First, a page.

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Lunch at Harrods Tuesday, 30 June 2009

Posted by Ian Cole in Europe 2009, The Ians on Tour.
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Diana and DodiToday we went to Harrods and had lunch at the Rotiserie counter in the Food Halls. I had half chicken, Ian had half duck, with baked root vegetables. Accompanied by Harrods’ Lager. Dessert followed at Moretti’s gelato counter.

It feels like such an indulgence, but the food is just so good. We had lunch at the Seafood counter a few years ago and just had to do it again.

Harrods is like no other store in the world. Others try to be like it but none of them compare.  It’s truly one of a kind. Anything you could possibly imagine, and so much that you probably couldn’t, you can get there.

Pictured is the memorial to Diana, PoW and Dodi al Fayed, son of Harrods’ owner. Originally this was placed in a window on the street, but it caused traffic accidents. You can see why. Now it’s in the lower ground floor at the bottom of the stunning Egyptian excalators and a tourist attraction.

Tonight we’re having dinner with Gerry and Andrew. It’s still too fucking hot.

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Aren’t we faaaaaaabulous? Monday, 29 June 2009

Posted by Ian Cole in Europe 2009, The Ians on Tour.
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PriscillaWe’re just back in from seeing Priscilla, Queen of the Desert – The Musical. It’s the fourth time we’ve seen the show, having seen it in Sydney twice and Melbourne.

It’s interesting to see the development of the show since the first time we saw it a month of so after the world premiere.

Tonight a few of the Australian references are gone (the “I still call Australia home” kid was replaced by Tinky Winky; the Monte Carlo was a Ginger Nut biscuit), and some parts have been tweaked, trimmed, or added (there is now a Kylie medley where before there was just ‘Confide in Me’).

One ABBA reference has been inserted: when the Aboriginal tracker comes across the broken down bus, there was a line “let’s put the ABBA back in aboriginal!”  As I wrote elsewhere a couple of years ago, all the ABBA references from the movie have been removed or replaced by Kylie.

Jason Donovan was great in the role of Tick/Mitzi, though at times he seemed to be concentrating hard when he had to sing and dance at the same time. Oliver Thornton as Adam/Felicia was a lot more Guy Pearce from the movie than the actor who had played the role in Australia, especially in the arms and chest (if you know what I mean!).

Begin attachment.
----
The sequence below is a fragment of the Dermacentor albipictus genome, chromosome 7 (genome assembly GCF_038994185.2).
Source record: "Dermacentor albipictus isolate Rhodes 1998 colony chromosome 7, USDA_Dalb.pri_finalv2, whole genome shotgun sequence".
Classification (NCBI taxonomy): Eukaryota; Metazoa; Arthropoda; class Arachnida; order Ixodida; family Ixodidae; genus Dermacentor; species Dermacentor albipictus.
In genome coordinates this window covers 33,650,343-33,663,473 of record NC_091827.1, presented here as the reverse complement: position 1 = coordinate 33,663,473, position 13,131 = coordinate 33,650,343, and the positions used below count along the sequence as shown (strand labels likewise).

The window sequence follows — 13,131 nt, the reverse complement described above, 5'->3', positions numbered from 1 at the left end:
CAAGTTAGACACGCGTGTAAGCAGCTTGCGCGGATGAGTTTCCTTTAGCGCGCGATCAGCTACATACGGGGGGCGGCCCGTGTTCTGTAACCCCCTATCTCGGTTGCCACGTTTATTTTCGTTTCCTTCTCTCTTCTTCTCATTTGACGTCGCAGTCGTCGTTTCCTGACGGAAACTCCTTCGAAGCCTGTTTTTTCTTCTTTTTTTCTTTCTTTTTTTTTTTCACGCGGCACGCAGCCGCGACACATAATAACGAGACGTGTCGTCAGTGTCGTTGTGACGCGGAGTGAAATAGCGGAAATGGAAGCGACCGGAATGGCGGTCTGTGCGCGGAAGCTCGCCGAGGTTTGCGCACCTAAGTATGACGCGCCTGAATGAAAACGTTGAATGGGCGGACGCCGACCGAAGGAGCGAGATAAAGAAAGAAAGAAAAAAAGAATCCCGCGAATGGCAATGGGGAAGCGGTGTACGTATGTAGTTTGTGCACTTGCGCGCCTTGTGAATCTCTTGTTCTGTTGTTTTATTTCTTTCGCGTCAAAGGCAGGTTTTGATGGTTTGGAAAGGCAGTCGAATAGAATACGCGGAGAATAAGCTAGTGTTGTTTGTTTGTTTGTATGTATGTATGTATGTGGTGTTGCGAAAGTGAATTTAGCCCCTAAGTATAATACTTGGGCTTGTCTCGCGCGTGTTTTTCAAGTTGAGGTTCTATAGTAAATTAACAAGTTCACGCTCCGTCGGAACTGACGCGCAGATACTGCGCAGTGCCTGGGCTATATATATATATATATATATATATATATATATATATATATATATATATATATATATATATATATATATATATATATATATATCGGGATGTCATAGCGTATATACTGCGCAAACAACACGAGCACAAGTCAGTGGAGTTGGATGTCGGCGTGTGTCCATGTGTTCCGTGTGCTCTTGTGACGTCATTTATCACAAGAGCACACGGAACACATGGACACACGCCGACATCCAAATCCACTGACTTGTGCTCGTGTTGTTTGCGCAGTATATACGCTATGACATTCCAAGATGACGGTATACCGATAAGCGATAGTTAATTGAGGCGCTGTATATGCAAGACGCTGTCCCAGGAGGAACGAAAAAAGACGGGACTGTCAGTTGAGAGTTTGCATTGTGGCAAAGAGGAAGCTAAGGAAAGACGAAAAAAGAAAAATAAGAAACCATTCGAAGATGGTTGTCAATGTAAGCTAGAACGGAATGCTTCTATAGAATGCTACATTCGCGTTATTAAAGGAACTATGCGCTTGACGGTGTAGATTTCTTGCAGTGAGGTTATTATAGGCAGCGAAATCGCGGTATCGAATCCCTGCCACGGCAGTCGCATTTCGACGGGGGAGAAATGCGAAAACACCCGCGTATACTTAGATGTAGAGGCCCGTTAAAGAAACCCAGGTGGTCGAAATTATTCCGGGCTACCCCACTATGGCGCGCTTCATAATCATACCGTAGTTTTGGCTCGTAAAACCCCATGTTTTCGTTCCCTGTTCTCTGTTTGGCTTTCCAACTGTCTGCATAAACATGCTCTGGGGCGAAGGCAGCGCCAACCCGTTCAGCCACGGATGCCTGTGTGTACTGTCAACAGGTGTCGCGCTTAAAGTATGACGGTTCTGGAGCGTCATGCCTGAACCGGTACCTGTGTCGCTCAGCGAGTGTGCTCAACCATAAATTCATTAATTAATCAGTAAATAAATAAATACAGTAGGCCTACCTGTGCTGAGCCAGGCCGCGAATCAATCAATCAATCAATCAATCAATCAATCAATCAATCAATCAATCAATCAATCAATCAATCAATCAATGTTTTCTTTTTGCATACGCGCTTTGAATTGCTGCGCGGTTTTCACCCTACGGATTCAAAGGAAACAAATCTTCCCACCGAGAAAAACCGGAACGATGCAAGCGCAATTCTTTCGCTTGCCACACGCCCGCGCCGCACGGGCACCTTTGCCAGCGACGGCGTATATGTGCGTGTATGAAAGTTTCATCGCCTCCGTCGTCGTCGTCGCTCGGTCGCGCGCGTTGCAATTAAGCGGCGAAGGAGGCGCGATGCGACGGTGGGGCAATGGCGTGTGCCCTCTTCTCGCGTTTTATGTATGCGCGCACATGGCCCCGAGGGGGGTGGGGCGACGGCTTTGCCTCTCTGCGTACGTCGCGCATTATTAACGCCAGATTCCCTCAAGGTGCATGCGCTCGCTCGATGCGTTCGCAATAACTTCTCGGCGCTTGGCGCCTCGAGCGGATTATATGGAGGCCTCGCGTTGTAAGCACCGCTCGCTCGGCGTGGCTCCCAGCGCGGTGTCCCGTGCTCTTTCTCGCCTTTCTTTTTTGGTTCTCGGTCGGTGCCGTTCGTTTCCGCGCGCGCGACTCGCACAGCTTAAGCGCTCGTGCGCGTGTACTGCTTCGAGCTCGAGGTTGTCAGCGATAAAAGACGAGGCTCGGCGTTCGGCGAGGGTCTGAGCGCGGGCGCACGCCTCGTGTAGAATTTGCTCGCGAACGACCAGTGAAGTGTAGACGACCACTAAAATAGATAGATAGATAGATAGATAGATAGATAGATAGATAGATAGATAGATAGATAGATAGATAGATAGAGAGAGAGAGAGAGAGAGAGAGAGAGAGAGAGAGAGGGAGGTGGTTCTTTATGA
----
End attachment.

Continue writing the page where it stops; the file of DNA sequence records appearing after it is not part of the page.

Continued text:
And of course Tony Sheldon, the only import from the Australian cast, was just faaaaaaaab as Bernadette. The role fits him like a glove. Or should that be fits him like a frock?

Today we visited the Cabinet War Rooms and Churchill Museum at Whitehall. A fascinating look into WWII history, some of which is exactly as it was left when the lights were turned off and the doors locked on August 16 1945.

Then we took a walk through St James’s Park to Buckingham Palace. You just can’t go to London without taking a stroll to Buck Pal.

Afterwards a trip to HMV on Oxford Street. Another one of those things you have to do in London. Didn’t go too mad on the “4 for £20” specials for a change, though we did pick up a few CDs, DVDs and books.

Dinner in Old Compton Street before the show gave us two interesting stories: the prissy French queen who walked in, sat down, and asked for the air conditioning to be turned off because it was bothering him, and the Eastern European slapper in the skimpy dress who wrapped herself in her pashmina because she was cold. It was 30 fucking degrees outside (at 6 pm) and not that much cooler inside, despite the air con.

Has anyone seen Godot? Sunday, 28 June 2009

Posted by Ian Marks in Europe 2009, The Ians on Tour.
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Today started fairly quietly as it was time for me to watch the omnibus of Coronation Street.  So many characters I don’t know and story lines that have moved way on but who cares, I got to watch my favourite soapie on english TV.  It is a bit sad I know but who cares what others think!

Waiting for Godot - Theatre Royal HaymarketThis afternoon it was off to the Theatre Royal Haymarket to see Waiting for Godot.  I’m not a Beckett fan but this cast was such a dream cast we could not help but see it:  Ian McKellen, Patrick Stewart, Simon Callow and Ronald Pickup.  It was one of the most amazing plays I have ever seen.  Because of the friendship between McKellen and Stewart, playing the roles of the friends Estragon and Vladimir was very easy between them.  It was so beautiful to watch and I had no idea the play was so witty.  Of course having such heavy weights in the cast means that the work is superb.  I cannot rave enough about it, I’m sure I missed the sub-text of the play but I don’t care it was a thing of beauty to watch.

So we wandered away from the theatre afterwards, had some dinner and decided to have an early night.  Our theatre visits have begun and set a very high benchmark for the rest.

Helter skelter Saturday, 27 June 2009

Posted by Ian Cole in Europe 2009, The Ians on Tour.
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On Brighton BeachToday we took the train down to Brighton for a day trip out of London.

It was a lovely sunny day down on the south coast, and apparently better than in the city where there were storms and flooding.

We took a walk along the beach, if you can really call a coastline of pebbles a “beach”. Bizarre.

Stopped along the way to have fish & chips. Just something you feel that you have to do on Brighton Beach. Yum!